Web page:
tue 21/11/2017

Jamie Barton, Wigmore Hall | reviews, news & interviews

Jamie Barton, Wigmore Hall

Jamie Barton, Wigmore Hall

A wonderful Sibelius interpreter and canny programmer shows more than promise

'Barton's development as song recitalist promises to be a fascinating journey'Fay Fox

American mezzo-soprano Jamie Barton has a wonderful, characterful voice, with apparently effortless and even tone production and control. She seems to be able to spin out a quiet phrase – and just hold it for ever.

The past few years have seen here winning prizes: she carried off both the main prize and the song prize at the 2013 BBC Cardiff Singer of the World competition, and received the 2015 Richard Tucker award. Her opera career is now taking flight in major houses, and justifiably so. One audience member even incongruously yelled out “Sing Eboli!” at the start of the encores. She was unfazed and gave back in kind: “You sing Eboli.”

Her voice dipped into a lower tessitura as she portrayed the creepy and lubricious knight of the Order of CalatravaThis was her Wigmore Hall debut, more or less coinciding with the release of her first CD of songs by Mahler, Dvořák and Sibelius, entitled All Who Wander. The album has a linking theme, as explained in Barton's extensive liner notes: to find one's inner gypsy, and to “break free from the trappings of society”. It is a telling, promising statement. Perhaps the song on the record which encapsulates best what Barton can do is Sibelius' “Säv, säv, susa”. She conveys its arched structure from repose to violence and back again with real conviction, and the final long vowels are unbelievable.

In the sleeve notes, she also explains the appeal of songs: that they show “the fullness of our lives through moments that are often simultaneously raw and alluring, and always fascinating.” This approach was certainly there in her choice of opener, Turina's three songs from 1935 in homage to Lope de Vega. The way she handled the pay-off of the third song was justification enough for their inclusion. Her voice dipped into a lower tessitura as she portrayed the creepy and lubricious knight of the Order of Calatrava, whose desire is so intense it can pass through walls. Scary stuff.

There were fascinating moments of a quieter variety too, occasions when a phrase was shaped, had an intelligence, a shape, a beauty, a definitiveness to it – such as the opening of Brahms' “Unbewegte Laue Luft”, or the ending of her second encore, Ernest Charles' “When I have sung my songs”.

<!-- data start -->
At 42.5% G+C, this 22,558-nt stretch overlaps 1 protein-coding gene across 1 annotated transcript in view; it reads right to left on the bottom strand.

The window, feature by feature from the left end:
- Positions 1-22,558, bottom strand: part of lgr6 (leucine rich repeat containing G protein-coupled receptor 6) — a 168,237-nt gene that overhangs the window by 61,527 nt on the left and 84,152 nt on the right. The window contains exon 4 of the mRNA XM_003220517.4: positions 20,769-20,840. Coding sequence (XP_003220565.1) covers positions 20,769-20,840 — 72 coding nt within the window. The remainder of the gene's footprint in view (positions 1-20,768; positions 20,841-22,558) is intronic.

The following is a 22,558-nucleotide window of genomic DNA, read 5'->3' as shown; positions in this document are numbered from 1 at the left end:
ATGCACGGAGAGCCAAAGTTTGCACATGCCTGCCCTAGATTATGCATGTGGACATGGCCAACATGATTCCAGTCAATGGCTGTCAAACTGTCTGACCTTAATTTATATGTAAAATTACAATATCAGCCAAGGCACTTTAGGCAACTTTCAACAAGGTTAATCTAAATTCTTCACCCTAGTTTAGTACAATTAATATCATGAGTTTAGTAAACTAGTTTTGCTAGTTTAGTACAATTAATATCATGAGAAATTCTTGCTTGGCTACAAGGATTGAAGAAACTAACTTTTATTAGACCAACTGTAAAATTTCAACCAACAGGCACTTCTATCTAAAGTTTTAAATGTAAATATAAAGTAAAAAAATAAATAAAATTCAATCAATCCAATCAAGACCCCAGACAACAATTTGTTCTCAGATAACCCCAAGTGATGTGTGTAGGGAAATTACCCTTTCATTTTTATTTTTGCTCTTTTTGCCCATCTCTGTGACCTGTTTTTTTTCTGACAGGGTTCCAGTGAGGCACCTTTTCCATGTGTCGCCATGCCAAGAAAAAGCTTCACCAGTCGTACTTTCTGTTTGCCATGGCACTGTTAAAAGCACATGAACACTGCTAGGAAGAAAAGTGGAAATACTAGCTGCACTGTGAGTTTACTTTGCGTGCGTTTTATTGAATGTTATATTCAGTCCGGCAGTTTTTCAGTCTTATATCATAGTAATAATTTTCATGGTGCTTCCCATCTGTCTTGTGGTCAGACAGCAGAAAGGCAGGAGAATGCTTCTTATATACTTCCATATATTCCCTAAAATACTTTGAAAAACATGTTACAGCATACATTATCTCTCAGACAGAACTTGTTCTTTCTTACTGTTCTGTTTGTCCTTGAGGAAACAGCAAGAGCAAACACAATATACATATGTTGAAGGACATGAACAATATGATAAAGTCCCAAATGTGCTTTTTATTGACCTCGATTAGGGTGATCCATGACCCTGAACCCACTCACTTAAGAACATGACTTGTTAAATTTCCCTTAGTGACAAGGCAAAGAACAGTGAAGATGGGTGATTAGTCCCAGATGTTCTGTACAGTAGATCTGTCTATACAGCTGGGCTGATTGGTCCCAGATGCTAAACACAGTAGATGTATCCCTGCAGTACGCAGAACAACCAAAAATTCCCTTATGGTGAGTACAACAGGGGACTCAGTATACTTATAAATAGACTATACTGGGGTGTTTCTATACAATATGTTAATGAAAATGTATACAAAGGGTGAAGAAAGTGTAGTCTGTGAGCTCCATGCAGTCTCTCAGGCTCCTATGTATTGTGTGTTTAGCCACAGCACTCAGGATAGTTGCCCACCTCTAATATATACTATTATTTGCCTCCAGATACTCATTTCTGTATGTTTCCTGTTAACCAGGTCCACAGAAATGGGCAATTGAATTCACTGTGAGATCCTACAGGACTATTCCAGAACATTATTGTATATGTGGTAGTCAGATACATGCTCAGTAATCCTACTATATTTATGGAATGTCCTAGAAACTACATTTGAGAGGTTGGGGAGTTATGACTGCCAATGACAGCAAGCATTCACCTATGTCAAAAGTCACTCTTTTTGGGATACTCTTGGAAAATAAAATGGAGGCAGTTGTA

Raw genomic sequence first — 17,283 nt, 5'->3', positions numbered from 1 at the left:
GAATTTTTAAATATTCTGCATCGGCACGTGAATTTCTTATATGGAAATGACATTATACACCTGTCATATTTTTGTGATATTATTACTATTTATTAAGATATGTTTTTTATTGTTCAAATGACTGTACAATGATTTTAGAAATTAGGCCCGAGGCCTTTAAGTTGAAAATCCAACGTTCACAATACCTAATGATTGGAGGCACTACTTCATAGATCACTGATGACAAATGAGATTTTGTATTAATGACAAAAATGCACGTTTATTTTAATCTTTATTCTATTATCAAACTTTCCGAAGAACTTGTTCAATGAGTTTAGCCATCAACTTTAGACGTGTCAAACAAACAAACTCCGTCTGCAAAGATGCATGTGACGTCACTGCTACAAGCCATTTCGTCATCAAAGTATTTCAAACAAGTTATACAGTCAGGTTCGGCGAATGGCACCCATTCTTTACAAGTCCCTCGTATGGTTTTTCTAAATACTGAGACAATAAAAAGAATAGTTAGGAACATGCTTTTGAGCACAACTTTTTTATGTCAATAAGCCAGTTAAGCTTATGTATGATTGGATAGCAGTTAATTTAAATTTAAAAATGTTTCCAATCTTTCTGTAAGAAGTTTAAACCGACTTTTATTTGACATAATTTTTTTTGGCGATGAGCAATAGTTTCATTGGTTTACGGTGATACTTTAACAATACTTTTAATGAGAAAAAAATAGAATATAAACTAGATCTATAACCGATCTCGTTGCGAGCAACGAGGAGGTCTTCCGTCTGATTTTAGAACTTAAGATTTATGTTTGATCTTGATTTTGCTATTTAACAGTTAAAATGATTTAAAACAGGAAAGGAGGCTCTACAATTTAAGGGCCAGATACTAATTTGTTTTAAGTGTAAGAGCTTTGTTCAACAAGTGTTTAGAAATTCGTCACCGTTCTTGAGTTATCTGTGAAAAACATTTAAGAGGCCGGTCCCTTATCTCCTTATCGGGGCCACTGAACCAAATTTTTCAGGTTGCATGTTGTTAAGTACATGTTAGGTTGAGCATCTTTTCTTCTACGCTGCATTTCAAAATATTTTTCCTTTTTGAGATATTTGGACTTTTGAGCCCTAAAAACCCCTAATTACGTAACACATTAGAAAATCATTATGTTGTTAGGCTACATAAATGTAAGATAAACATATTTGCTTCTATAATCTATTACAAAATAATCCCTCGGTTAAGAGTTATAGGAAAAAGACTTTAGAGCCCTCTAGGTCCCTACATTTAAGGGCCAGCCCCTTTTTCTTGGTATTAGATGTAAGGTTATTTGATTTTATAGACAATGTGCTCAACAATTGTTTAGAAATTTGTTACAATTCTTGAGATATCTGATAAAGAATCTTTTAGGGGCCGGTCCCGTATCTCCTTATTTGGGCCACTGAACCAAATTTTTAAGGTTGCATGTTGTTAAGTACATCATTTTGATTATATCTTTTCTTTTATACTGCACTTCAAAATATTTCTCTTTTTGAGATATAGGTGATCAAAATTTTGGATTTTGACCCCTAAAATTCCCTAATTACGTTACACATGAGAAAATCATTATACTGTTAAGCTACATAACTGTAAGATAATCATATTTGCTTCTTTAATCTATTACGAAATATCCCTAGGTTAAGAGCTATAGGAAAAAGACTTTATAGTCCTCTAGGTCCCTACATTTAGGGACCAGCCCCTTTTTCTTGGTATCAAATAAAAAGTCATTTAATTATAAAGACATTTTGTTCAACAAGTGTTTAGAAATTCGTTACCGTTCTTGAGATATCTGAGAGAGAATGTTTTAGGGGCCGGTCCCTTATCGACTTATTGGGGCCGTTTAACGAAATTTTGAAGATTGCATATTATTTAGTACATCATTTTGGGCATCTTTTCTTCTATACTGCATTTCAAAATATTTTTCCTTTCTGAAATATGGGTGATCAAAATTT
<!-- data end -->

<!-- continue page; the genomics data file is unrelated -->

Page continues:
James BaillieuHer pianist James Baillieu (pictured right by Kaupo Kikkas) was subtle and supportive throughout, whether in the energy surge of Brahms' "Meine Liebe ist grün”, a faultless headlong dive, or the intriguing quirky postludes to the Charles Ives songs.

It was also heartening to see that the Wigmore Hall's reduced price plan is having an enlivening effect. The seats in coach class were completely full. The energy and applause coming from the back were vociferous and matched the kind of atmosphere in this hall which is normally only there when it is packed throughout.

The fascination of witnessing Jamie Barton develop as a singer of the song repertoire will be to see the transition from the kind of songs which show off the glory of her voice, to those in which she knows she can tell a story. Her Brahms "Von ewiger Liebe" – stating the obvious – does not yet quite have the compelling sense of a structure or authority that a Christa Ludwig or a Brigitte Fassbaender would have brought to to it. Still, Barton's development as song recitalist promises to be a fascinating journey.

@SebScotney

There were fascinating moments - when a phrase was shaped, had an intelligence, a shape, a beauty, a definitiveness to it

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Editor Rating: 
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Average: 4 (1 vote)

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